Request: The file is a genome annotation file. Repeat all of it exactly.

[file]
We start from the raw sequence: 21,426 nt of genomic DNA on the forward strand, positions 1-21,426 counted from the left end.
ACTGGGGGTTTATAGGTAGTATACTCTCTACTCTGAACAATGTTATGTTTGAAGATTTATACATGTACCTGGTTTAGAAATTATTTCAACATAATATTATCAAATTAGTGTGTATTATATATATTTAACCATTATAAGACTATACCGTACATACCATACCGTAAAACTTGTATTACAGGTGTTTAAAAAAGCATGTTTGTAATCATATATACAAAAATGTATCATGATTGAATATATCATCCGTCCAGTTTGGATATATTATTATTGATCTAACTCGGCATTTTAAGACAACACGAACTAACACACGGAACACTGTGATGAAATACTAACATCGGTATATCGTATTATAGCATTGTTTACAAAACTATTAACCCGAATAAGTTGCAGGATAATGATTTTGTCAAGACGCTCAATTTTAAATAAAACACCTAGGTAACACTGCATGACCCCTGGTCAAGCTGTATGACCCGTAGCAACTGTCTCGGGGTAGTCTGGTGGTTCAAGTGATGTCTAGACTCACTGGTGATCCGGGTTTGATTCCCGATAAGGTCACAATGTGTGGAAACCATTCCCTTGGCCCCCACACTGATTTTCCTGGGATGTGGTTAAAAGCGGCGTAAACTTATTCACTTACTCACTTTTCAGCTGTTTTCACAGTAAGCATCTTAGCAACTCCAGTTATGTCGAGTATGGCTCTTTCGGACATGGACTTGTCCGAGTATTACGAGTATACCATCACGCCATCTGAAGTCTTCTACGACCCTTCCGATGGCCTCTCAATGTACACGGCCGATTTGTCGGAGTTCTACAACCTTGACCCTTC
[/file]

We start from the raw sequence: 21,426 nt of genomic DNA on the forward strand, positions 1-21,426 counted from the left end.
ACTGGGGGTTTATAGGTAGTATACTCTCTACTCTGAACAATGTTATGTTTGAAGATTTATACATGTACCTGGTTTAGAAATTATTTCAACATAATATTATCAAATTAGTGTGTATTATATATATTTAACCATTATAAGACTATACCGTACATACCATACCGTAAAACTTGTATTACAGGTGTTTAAAAAAGCATGTTTGTAATCATATATACAAAAATGTATCATGATTGAATATATCATCCGTCCAGTTTGGATATATTATTATTGATCTAACTCGGCATTTTAAGACAACACGAACTAACACACGGAACACTGTGATGAAATACTAACATCGGTATATCGTATTATAGCATTGTTTACAAAACTATTAACCCGAATAAGTTGCAGGATAATGATTTTGTCAAGACGCTCAATTTTAAATAAAACACCTAGGTAACACTGCATGACCCCTGGTCAAGCTGTATGACCCGTAGCAACTGTCTCGGGGTAGTCTGGTGGTTCAAGTGATGTCTAGACTCACTGGTGATCCGGGTTTGATTCCCGATAAGGTCACAATGTGTGGAAACCATTCCCTTGGCCCCCACACTGATTTTCCTGGGATGTGGTTAAAAGCGGCGTAAACTTATTCACTTACTCACTTTTCAGCTGTTTTCACAGTAAGCATCTTAGCAACTCCAGTTATGTCGAGTATGGCTCTTTCGGACATGGACTTGTCCGAGTATTACGAGTATACCATCACGCCATCTGAAGTCTTCTACGACCCTTCCGATGGCCTCTCAATGTACACGGCCGATTTGTCGGAGTTCTACAACCTTGACCCTTC